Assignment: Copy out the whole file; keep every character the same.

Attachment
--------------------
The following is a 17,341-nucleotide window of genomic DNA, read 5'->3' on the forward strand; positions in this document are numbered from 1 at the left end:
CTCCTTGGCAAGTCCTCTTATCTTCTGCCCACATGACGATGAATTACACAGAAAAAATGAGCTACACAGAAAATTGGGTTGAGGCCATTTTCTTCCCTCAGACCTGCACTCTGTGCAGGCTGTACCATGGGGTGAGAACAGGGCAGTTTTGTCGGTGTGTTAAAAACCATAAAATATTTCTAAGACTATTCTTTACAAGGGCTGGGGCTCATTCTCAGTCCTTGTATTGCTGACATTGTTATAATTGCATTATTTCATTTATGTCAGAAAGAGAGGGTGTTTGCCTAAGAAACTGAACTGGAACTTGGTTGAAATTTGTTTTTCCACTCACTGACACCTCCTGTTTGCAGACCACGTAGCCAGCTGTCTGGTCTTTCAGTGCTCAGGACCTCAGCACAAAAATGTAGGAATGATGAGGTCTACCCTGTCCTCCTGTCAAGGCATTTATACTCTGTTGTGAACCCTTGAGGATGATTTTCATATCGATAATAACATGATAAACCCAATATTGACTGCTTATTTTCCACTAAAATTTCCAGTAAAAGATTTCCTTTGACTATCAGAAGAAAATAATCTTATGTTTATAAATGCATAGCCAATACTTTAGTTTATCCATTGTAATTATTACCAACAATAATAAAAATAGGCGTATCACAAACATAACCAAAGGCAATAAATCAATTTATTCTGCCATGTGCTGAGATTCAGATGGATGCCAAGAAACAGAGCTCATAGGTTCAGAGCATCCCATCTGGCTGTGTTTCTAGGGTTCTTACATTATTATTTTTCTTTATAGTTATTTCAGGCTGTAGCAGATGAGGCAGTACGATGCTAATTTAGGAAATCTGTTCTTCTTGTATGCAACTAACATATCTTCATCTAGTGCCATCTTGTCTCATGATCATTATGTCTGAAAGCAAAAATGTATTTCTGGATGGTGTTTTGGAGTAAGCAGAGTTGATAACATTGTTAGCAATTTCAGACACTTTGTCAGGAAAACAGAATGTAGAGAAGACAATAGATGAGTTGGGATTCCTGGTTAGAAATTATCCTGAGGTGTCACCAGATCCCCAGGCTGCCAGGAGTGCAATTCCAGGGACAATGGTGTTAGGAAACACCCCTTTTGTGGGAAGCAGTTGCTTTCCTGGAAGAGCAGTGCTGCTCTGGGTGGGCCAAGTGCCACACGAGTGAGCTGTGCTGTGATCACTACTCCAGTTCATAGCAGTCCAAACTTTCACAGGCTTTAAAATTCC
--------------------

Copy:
The following is a 17,341-nucleotide window of genomic DNA, read 5'->3' on the forward strand; positions in this document are numbered from 1 at the left end:
CTCCTTGGCAAGTCCTCTTATCTTCTGCCCACATGACGATGAATTACACAGAAAAAATGAGCTACACAGAAAATTGGGTTGAGGCCATTTTCTTCCCTCAGACCTGCACTCTGTGCAGGCTGTACCATGGGGTGAGAACAGGGCAGTTTTGTCGGTGTGTTAAAAACCATAAAATATTTCTAAGACTATTCTTTACAAGGGCTGGGGCTCATTCTCAGTCCTTGTATTGCTGACATTGTTATAATTGCATTATTTCATTTATGTCAGAAAGAGAGGGTGTTTGCCTAAGAAACTGAACTGGAACTTGGTTGAAATTTGTTTTTCCACTCACTGACACCTCCTGTTTGCAGACCACGTAGCCAGCTGTCTGGTCTTTCAGTGCTCAGGACCTCAGCACAAAAATGTAGGAATGATGAGGTCTACCCTGTCCTCCTGTCAAGGCATTTATACTCTGTTGTGAACCCTTGAGGATGATTTTCATATCGATAATAACATGATAAACCCAATATTGACTGCTTATTTTCCACTAAAATTTCCAGTAAAAGATTTCCTTTGACTATCAGAAGAAAATAATCTTATGTTTATAAATGCATAGCCAATACTTTAGTTTATCCATTGTAATTATTACCAACAATAATAAAAATAGGCGTATCACAAACATAACCAAAGGCAATAAATCAATTTATTCTGCCATGTGCTGAGATTCAGATGGATGCCAAGAAACAGAGCTCATAGGTTCAGAGCATCCCATCTGGCTGTGTTTCTAGGGTTCTTACATTATTATTTTTCTTTATAGTTATTTCAGGCTGTAGCAGATGAGGCAGTACGATGCTAATTTAGGAAATCTGTTCTTCTTGTATGCAACTAACATATCTTCATCTAGTGCCATCTTGTCTCATGATCATTATGTCTGAAAGCAAAAATGTATTTCTGGATGGTGTTTTGGAGTAAGCAGAGTTGATAACATTGTTAGCAATTTCAGACACTTTGTCAGGAAAACAGAATGTAGAGAAGACAATAGATGAGTTGGGATTCCTGGTTAGAAATTATCCTGAGGTGTCACCAGATCCCCAGGCTGCCAGGAGTGCAATTCCAGGGACAATGGTGTTAGGAAACACCCCTTTTGTGGGAAGCAGTTGCTTTCCTGGAAGAGCAGTGCTGCTCTGGGTGGGCCAAGTGCCACACGAGTGAGCTGTGCTGTGATCACTACTCCAGTTCATAGCAGTCCAAACTTTCACAGGCTTTAAAATTCC